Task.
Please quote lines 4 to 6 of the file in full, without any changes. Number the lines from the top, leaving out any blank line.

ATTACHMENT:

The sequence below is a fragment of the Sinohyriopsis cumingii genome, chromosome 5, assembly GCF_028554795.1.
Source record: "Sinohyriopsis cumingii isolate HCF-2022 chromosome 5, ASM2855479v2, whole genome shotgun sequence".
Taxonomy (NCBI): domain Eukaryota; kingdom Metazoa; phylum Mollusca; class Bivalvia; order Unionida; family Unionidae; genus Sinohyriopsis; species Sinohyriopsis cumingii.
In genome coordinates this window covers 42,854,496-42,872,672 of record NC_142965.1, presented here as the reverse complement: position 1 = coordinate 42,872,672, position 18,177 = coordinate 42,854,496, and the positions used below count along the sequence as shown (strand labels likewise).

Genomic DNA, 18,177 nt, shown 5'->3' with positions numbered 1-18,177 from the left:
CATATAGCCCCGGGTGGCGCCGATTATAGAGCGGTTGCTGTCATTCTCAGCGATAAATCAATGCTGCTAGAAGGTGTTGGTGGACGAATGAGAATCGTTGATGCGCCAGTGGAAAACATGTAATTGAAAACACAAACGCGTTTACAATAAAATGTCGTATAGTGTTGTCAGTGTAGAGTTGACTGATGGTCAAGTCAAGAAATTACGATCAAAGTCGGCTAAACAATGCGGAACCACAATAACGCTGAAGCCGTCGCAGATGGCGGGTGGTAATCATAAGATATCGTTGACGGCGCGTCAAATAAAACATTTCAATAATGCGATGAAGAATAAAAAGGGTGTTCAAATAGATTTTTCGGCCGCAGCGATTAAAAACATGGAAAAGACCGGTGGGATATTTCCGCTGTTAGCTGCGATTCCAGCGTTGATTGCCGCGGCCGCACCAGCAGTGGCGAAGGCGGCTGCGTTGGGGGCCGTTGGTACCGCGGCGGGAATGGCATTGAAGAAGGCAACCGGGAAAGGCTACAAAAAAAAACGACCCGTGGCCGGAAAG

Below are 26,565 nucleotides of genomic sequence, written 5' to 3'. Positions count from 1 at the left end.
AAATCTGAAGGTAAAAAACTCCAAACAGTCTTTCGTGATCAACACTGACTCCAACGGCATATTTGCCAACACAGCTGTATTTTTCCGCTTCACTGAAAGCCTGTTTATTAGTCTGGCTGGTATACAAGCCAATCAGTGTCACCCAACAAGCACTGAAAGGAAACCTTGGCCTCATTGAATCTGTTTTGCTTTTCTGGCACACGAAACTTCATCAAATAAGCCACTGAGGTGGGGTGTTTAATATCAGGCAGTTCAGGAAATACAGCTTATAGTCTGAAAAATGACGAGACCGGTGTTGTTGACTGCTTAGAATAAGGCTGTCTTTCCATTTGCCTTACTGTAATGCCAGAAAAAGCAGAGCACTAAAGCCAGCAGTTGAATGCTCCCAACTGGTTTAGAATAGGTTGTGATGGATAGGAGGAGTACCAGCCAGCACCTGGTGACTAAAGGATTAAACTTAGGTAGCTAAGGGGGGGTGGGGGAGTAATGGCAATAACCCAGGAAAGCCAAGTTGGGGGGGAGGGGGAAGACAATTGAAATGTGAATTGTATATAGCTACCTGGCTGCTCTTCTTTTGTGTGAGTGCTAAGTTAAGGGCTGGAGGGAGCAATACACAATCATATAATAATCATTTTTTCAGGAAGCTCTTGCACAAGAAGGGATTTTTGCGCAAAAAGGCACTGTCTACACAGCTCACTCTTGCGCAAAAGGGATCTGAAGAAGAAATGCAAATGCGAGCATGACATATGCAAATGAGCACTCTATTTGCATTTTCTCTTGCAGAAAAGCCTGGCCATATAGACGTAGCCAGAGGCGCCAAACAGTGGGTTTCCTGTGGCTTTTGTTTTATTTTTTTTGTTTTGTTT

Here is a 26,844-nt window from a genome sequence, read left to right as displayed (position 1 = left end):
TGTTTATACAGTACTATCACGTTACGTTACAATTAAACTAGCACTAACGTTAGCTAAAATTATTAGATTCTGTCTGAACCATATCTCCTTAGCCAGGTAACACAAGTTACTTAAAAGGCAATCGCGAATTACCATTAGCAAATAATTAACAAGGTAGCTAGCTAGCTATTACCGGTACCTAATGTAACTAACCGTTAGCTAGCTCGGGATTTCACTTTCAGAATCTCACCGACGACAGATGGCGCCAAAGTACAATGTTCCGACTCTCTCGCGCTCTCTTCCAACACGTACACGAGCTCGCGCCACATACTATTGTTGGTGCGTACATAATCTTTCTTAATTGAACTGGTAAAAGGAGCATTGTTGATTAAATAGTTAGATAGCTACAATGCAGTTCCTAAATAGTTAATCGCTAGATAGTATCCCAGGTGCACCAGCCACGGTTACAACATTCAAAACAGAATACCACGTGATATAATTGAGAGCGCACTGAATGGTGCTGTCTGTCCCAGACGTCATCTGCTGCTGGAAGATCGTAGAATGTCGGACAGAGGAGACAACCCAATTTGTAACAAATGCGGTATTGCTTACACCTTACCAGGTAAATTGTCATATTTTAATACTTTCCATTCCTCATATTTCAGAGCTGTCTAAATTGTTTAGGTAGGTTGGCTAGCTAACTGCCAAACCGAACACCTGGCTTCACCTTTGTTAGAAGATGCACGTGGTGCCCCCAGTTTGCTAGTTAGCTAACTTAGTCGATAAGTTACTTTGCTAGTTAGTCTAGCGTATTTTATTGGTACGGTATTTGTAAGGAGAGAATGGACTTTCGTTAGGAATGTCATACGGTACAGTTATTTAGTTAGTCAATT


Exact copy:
In genome coordinates this window covers 42,854,496-42,872,672 of record NC_142965.1, presented here as the reverse complement: position 1 = coordinate 42,872,672, position 18,177 = coordinate 42,854,496, and the positions used below count along the sequence as shown (strand labels likewise).

Genomic DNA, 18,177 nt, shown 5'->3' with positions numbered 1-18,177 from the left:
CATATAGCCCCGGGTGGCGCCGATTATAGAGCGGTTGCTGTCATTCTCAGCGATAAATCAATGCTGCTAGAAGGTGTTGGTGGACGAATGAGAATCGTTGATGCGCCAGTGGAAAACATGTAATTGAAAACACAAACGCGTTTACAATAAAATGTCGTATAGTGTTGTCAGTGTAGAGTTGACTGATGGTCAAGTCAAGAAATTACGATCAAAGTCGGCTAAACAATGCGGAACCACAATAACGCTGAAGCCGTCGCAGATGGCGGGTGGTAATCATAAGATATCGTTGACGGCGCGTCAAATAAAACATTTCAATAATGCGATGAAGAATAAAAAGGGTGTTCAAATAGATTTTTCGGCCGCAGCGATTAAAAACATGGAAAAGACCGGTGGGATATTTCCGCTGTTAGCTGCGATTCCAGCGTTGATTGCCGCGGCCGCACCAGCAGTGGCGAAGGCGGCTGCGTTGGGGGCCGTTGGTACCGCGGCGGGAATGGCATTGAAGAAGGCAACCGGGAAAGGCTACAAAAAAAAACGACCCGTGGCCGGAAAG